It's always a problem, adaptation, and good adaptation is almost an art form. For it to go about well, the writers and directors who are adapting the novel need to be experts in the novel and be able to capture the novels spirit—they must be able move past the letters of the page and into the heart of the story. What 'Persepolis' did, however, was go right past the heart of the story's literary complication, and bundle the movie inside of an animated, histrionic ball, that made the subject matter of the book not only more superficially interesting, but also lose insight into the complexities of the gender politics of the novel.

What viewers got was a sense of the hardship Satrapi undertook in her life in order to be a woman, free from the oppression of Iran not the struggle that Satrapi endured in order to be congruent with herself. The book drew an interesting line between what one's actions and words and what one believes and how, despite the simplification of a western eye, the truth of the matter is more complex and deep then ever before imagined. The viewer does a great disservice to themselves by not reading the book because in this adaptation what isn't lost is the heart of the story, it's the heart of the purpose of the story—to show us that we, as westerners, are not only very much like a little girl growing up during the Iranian Revolution, but that, more importantly, we are very much different from a little girl growing up during the Iranian Revolution.

Despite my theoretical impetus for writing this post, I enjoyed the movie. But when reading important and necessary books like "Persepolis," given our shaky political climate, what's more important—that I enjoy the movie? or that I engage in a dialog that makes more difficult my preconceived notions, thus prompting me to probe deeper and understand more?

I'm glad I understand more.

Wednesday, September 17, 2008

What's english for beschäftig?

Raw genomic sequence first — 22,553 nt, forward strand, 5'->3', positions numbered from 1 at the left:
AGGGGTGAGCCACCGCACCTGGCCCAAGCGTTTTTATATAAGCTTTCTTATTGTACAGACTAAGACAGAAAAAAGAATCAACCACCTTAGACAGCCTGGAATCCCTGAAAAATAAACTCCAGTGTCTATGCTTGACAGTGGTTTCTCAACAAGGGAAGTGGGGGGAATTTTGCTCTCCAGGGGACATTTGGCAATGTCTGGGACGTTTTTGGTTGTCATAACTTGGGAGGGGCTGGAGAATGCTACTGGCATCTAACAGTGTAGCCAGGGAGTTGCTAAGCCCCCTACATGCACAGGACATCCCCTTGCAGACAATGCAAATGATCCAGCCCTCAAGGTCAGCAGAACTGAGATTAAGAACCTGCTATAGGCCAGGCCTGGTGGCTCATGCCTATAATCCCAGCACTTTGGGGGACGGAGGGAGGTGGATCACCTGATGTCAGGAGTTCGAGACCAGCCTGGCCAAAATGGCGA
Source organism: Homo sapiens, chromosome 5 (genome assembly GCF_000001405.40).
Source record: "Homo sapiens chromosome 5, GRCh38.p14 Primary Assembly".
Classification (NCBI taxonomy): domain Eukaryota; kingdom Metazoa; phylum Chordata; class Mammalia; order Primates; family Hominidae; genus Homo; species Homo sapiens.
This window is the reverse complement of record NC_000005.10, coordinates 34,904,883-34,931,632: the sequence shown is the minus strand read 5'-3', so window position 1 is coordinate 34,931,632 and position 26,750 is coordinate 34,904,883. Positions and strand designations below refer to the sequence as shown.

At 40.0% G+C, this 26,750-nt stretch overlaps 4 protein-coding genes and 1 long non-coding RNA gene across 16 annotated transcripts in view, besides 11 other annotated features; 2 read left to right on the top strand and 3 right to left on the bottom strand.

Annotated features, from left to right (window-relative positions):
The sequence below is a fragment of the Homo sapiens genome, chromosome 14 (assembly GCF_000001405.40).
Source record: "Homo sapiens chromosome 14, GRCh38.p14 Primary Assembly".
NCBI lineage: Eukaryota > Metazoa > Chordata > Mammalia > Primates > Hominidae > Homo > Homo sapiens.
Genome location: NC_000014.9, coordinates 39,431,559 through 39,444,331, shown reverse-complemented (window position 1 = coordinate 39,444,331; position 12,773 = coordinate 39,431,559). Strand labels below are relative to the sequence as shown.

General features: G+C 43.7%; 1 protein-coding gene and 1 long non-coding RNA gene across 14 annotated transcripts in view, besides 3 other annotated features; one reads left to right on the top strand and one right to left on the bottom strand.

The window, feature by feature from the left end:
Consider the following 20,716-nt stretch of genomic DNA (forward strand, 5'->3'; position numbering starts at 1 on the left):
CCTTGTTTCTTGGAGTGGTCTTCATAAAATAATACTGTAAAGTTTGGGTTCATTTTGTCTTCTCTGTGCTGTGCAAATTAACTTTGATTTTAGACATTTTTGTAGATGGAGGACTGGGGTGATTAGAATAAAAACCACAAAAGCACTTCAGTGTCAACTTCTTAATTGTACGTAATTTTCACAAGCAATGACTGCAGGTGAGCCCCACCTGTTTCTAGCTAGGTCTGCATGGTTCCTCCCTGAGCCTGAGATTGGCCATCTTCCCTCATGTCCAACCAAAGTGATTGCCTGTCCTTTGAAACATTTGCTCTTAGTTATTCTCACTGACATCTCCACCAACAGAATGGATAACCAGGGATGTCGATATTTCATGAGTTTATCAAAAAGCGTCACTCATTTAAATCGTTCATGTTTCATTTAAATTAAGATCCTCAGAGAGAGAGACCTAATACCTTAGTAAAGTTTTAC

Oh yes. Busy. Beschäftig (buh-chef-tih) means busy. One can verbalize this noun, and say "ich beschäftige mich" or "I busy myself" (it's a reflexive verb).

The point is—last week Friday was the first day all week that I'd been home before sundown. This is the third time in five days that I've gone to bed around 3 and woken up around 8.

Balance. Please?

Saturday, September 13, 2008

"The Call" Logo

With less than 60 days to perhaps the most world-watched, life-changing, decision-making election of my generation, I can't help but share a bit of my graphic designer's perspective on this:

The logo for The Call, self described as a "divinely initiated, multi-racial, multi-generational, and cross-denominational gathering to corporate prayer and fasting." The group is calling for fellow christianists across the United States to fly into San Diego, clog its empty Manchester Hyatt suites, and join each other at Qualcomm Stadium to fast for the nation and appeal to God to end Gay Marriage. Judging by the ultra-swank video they've posted on their website and youtube, they've got some talented people working for them.

Now, I'm not going to say anything about my opinion of their organization or my belief that what they are doing is not only morally reprehensible as they fundamentally seek to enact their own belief systems into law, but just plain nonsensical [Because not eating is going to make they gays straight? (wait . . . there I go again with the editorializing. Damnit.)].

I'm simply going to offer my two cents on their design choices.

:: ahem ::

An arrow pointing up, inside of a circle, for an organization hell-bent on destroying the right for to all Californians to marry who the choose?

In a word: Sub-tle.

I think their designer was thinking "I'll just shove a bit more penis into this vagina by complementing it with a neat-o sans-serif type treatment."

Way to go, right-wing America. Brava.